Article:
In which a veteran of cultural studies seminars in the 1990s moves into academic administration and finds himself a married suburban father of two. Foucault, plus lawn care.
Rising star of the Twitterverse Tressie McMillan Cottom has a must-read post about her observations as a sociologist and former admissions staffer at a for-profit college. It’s about the interaction between the prestige hierarchy of higher education, economic class, and self-image.
The money quote:
When I teach my undergraduates at my elite, private school they all recognize the for-profit college ads I play to introduce the idea of higher education stratification. I ask them why they did not apply to Everest or Strayer when they were applying to college. They tell me that it’s not a school for people like them.
“Not a school for people like them.”
When I worked at DeVry, we had conversations like these all the time. DeVry used to blanket every cheesy daytime talk show with ads -- Ricki Lake was a favorite -- and its student body reflected that. Whenever a big muckety-muck from Home Office came to campus to exhort us to higher success rates, we usually responded by asking that the advertising be redirected to places where likelier-to-succeed students might see them. The usual answer was that the ads worked, and as long as they worked, there wasn’t much point in redirecting them.
This strikes me as the flip side of the “undermatching” thesis addressed yesterday. At some level, there’s a broad -- and I would say, badly dysfunctional -- understanding that certain kinds of colleges are for certain kinds of people. That’s not restricted to the relatively unobjectionable cases of women’s colleges or colleges with specific religious affiliations, where the identities are worn on the sleeve. The larger issue is the unwritten identity that each college assumes.
Economic and cultural capital are major components of those unwritten identities. Those overlap with race, but they have force of their own. The students who know the difference between engineers and engineering techs go to Purdue or MIT; the ones who don’t, go to DeVry.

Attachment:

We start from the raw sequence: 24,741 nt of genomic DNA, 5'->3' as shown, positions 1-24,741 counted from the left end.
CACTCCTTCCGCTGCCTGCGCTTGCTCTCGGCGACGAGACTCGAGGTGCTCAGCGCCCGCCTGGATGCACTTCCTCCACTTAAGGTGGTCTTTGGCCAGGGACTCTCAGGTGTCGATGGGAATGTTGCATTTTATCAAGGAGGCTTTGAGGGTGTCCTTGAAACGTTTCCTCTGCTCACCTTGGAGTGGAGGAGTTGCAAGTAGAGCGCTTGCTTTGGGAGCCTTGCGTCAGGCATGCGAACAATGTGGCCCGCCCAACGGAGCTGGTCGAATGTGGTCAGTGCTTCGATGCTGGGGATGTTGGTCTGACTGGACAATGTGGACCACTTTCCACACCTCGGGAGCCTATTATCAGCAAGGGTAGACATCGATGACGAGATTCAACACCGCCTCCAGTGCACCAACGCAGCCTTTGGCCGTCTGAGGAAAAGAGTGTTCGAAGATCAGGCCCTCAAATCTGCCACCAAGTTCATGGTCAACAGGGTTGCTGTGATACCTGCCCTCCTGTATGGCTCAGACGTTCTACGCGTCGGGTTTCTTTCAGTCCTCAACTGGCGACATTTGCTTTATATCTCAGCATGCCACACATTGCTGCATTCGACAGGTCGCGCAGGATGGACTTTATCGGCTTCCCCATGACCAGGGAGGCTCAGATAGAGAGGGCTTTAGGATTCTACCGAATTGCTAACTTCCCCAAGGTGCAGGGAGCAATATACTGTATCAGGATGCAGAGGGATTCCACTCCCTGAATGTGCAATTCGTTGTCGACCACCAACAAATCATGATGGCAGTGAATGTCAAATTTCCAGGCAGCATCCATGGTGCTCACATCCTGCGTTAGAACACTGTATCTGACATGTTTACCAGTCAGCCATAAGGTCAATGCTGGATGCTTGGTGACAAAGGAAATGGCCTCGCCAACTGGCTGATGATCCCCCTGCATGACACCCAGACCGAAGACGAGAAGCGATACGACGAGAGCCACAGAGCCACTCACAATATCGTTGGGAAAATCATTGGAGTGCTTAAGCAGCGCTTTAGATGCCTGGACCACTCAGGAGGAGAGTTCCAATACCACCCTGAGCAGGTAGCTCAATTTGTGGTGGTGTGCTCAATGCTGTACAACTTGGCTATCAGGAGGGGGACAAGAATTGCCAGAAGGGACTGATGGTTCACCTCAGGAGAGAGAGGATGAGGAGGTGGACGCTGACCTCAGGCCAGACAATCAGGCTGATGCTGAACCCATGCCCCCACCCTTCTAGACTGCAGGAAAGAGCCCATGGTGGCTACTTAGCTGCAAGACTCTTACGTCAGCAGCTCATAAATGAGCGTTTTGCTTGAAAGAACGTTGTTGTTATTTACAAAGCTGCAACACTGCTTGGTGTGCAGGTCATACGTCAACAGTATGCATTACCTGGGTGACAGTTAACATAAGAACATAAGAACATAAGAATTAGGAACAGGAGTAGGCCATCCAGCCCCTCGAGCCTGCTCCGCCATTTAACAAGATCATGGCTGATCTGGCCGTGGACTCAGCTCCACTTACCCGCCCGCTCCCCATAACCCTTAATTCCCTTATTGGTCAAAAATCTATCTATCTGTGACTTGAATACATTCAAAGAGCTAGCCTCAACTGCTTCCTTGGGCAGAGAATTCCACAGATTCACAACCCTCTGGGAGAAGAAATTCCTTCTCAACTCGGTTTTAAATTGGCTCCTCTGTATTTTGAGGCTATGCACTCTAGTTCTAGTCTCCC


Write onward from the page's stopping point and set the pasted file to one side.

The for-profits are acutely aware of that sort of thing, and they organize themselves accordingly. As Cottom puts it:
Can you imagine applying to your flagship state university by walking into the admissions office with $75 in cash? It is even difficult to do at the local community college I visited recently. And community colleges are, theoretically, designed to serve demographically similar students as those served by for-profit colleges. Waltzing in with cash money is not only a bureaucratic violation but a cultural one. It signals you do not know how “real” college works.
Exactly. And if community colleges are serious about helping the folks who don’t come in knowing that, we could learn some lessons from the for-profits.
To my reading, Cottom puts a little too much faith in the economic cycle to explain for-profits’ success, and probably too little on the regulatory climate. And it’s reasonable to think that the for-profits should be even more nervous about MOOCs than the rest of us. But those are quibbles. Go and read her piece. Give it some thought. She’s on to something, and we’d best figure out just what it is.
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